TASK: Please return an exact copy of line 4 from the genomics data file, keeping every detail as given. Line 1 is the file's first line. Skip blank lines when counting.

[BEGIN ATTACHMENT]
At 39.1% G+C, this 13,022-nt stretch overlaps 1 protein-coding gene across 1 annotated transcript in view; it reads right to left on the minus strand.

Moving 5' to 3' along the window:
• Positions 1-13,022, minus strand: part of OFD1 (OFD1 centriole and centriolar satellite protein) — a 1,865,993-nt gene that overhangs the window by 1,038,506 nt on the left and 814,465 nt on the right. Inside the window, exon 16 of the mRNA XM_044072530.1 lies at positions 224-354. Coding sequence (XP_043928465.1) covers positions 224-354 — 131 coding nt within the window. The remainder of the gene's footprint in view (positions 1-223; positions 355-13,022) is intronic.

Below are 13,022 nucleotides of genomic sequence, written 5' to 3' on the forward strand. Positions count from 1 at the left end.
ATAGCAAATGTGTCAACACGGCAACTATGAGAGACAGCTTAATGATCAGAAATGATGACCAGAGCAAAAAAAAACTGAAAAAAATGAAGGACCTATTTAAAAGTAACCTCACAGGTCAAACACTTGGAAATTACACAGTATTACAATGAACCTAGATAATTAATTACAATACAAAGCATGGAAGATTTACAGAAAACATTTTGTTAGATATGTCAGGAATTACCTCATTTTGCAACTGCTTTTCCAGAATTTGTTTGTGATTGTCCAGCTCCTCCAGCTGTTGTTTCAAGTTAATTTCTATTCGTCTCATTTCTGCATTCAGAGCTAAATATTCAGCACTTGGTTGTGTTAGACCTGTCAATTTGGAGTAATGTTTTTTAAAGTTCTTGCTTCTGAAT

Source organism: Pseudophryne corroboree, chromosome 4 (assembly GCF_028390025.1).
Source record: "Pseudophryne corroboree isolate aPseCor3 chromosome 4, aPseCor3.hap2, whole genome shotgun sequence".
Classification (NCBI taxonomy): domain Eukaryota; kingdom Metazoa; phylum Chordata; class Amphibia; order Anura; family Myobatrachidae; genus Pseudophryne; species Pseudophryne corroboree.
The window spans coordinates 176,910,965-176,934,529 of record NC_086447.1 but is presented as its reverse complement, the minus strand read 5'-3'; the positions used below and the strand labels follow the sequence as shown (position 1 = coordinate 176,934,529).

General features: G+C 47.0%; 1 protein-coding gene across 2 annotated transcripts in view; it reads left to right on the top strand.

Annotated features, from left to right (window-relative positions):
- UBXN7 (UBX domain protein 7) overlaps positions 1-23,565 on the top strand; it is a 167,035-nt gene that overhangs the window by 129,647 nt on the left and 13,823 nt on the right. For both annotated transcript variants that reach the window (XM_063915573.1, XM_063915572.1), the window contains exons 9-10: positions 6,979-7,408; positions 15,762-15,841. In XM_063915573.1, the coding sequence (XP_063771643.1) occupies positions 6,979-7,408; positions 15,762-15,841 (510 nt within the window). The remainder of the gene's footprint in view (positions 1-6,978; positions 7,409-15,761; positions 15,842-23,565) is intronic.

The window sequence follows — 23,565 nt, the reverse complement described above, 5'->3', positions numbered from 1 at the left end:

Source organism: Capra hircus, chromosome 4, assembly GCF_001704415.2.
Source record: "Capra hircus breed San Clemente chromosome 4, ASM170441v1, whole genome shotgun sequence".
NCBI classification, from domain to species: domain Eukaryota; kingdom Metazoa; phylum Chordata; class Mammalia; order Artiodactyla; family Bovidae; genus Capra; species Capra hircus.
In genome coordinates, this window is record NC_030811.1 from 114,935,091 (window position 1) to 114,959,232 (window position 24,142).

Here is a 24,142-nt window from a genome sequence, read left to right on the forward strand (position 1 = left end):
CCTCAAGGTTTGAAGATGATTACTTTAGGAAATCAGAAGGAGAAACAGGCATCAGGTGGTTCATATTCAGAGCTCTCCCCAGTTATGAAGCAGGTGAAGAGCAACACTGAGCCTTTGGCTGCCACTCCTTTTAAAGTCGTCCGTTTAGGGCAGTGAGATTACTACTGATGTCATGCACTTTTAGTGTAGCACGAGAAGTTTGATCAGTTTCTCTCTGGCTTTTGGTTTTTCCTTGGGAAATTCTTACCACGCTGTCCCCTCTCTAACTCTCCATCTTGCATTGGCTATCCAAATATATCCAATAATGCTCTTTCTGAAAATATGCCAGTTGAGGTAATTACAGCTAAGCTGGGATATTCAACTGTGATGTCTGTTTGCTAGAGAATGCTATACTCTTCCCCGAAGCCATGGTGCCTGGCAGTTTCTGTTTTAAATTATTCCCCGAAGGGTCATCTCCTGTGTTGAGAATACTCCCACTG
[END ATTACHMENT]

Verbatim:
Below are 13,022 nucleotides of genomic sequence, written 5' to 3' on the forward strand. Positions count from 1 at the left end.